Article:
Hugh Trevor-Roper 1957-1980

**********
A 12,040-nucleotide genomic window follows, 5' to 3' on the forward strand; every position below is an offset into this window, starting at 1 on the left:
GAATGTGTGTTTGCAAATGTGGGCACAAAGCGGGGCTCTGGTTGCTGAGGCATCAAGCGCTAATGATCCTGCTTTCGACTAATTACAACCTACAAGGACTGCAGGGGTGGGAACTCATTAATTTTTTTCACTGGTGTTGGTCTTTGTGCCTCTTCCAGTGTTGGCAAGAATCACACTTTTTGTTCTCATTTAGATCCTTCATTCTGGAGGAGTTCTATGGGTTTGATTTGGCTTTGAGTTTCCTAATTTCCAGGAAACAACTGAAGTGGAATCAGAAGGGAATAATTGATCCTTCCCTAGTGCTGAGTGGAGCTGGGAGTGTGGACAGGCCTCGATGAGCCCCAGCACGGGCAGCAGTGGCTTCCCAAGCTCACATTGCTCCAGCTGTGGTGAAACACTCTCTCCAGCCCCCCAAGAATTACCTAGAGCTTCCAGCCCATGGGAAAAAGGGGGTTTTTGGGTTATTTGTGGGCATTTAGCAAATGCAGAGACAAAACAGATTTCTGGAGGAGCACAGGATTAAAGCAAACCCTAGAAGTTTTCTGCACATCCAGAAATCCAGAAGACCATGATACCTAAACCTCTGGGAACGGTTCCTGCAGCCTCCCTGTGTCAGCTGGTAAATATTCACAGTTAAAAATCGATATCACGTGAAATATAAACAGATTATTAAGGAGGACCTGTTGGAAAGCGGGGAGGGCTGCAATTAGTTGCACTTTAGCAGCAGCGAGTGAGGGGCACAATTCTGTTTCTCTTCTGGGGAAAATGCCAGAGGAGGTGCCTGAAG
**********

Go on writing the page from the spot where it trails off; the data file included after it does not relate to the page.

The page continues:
He was, above all, an ideas man and a controversialist. Every new development in historiography interested him, though he was unimpressed by many of them. While some of his critical essays come close to personal attacks, he was clearly as fascinated by the hold that ideas could have on his opponents as he was in puncturing their claims. ‘Every age has its orthodoxy’, he wrote in 1969, ‘and no orthodoxy is ever right’. Quite how self-aware this bracing aphorism was, coming from a man who did not entirely escape the prejudices and perspectives of his own cultural milieu, is hard to say.